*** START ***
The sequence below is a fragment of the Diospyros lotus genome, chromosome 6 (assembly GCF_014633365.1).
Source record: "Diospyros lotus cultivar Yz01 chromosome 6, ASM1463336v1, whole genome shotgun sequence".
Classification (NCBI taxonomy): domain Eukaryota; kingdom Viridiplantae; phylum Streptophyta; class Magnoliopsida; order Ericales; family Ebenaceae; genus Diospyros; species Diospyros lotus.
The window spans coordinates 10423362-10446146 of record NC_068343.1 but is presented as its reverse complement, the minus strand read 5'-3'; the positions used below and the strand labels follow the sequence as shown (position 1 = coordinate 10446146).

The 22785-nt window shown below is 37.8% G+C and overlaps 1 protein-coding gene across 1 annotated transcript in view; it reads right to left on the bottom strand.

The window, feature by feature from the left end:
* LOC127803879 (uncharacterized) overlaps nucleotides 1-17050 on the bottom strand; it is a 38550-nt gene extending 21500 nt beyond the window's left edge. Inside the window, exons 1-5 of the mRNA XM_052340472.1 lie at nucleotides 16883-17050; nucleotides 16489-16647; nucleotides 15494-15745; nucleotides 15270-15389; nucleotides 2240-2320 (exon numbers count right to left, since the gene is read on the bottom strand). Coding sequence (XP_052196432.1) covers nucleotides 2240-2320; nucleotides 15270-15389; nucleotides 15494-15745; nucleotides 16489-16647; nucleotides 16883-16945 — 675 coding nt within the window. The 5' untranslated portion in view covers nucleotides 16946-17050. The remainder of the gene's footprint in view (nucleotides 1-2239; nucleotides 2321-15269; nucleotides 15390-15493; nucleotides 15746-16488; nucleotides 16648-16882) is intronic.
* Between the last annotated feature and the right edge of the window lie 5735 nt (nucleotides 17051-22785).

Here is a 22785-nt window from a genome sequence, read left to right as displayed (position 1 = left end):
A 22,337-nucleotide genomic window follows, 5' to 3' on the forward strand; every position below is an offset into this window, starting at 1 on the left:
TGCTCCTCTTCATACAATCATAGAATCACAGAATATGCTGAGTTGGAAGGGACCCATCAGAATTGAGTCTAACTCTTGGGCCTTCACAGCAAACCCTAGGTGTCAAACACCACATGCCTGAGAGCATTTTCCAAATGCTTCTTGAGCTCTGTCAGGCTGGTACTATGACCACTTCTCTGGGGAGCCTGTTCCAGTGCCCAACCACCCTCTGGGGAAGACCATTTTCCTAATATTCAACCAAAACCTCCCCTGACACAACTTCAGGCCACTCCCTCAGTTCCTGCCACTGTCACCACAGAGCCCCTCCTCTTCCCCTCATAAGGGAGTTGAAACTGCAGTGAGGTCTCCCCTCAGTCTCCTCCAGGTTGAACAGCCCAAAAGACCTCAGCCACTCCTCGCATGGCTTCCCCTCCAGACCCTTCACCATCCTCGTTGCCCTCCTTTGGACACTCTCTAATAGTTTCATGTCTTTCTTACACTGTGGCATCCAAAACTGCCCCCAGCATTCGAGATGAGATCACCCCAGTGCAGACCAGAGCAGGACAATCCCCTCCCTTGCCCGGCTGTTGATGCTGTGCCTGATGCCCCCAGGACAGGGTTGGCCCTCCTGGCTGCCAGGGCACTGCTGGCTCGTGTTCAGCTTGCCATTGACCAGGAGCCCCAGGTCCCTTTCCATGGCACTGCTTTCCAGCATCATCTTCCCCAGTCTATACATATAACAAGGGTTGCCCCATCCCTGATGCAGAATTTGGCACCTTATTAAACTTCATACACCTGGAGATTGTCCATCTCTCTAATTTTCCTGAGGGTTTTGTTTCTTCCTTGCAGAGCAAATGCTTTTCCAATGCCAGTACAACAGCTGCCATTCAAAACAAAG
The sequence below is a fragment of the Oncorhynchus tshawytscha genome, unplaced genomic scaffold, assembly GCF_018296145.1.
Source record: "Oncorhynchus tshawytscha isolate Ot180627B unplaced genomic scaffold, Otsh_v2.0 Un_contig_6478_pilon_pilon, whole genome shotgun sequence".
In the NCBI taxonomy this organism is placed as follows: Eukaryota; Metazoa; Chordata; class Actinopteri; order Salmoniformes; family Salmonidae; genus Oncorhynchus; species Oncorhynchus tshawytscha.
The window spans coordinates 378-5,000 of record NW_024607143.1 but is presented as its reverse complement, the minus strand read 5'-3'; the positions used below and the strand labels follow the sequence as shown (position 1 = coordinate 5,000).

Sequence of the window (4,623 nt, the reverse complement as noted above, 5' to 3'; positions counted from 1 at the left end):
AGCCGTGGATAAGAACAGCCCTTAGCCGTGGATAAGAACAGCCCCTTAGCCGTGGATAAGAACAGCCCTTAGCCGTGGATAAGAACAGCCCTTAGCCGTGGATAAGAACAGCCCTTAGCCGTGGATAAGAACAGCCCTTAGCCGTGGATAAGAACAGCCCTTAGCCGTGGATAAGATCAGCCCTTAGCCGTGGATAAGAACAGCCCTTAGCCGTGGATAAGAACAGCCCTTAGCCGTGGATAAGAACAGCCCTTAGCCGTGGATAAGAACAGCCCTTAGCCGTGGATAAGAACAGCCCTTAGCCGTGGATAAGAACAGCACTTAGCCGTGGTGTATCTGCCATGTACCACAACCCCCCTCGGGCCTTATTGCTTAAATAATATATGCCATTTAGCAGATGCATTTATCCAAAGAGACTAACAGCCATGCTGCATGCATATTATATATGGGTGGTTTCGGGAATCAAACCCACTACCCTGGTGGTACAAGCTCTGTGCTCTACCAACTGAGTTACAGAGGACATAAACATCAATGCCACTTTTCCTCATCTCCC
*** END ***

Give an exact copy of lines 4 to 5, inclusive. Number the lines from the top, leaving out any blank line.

The window spans coordinates 10423362-10446146 of record NC_068343.1 but is presented as its reverse complement, the minus strand read 5'-3'; the positions used below and the strand labels follow the sequence as shown (position 1 = coordinate 10446146).

The 22785-nt window shown below is 37.8% G+C and overlaps 1 protein-coding gene across 1 annotated transcript in view; it reads right to left on the bottom strand.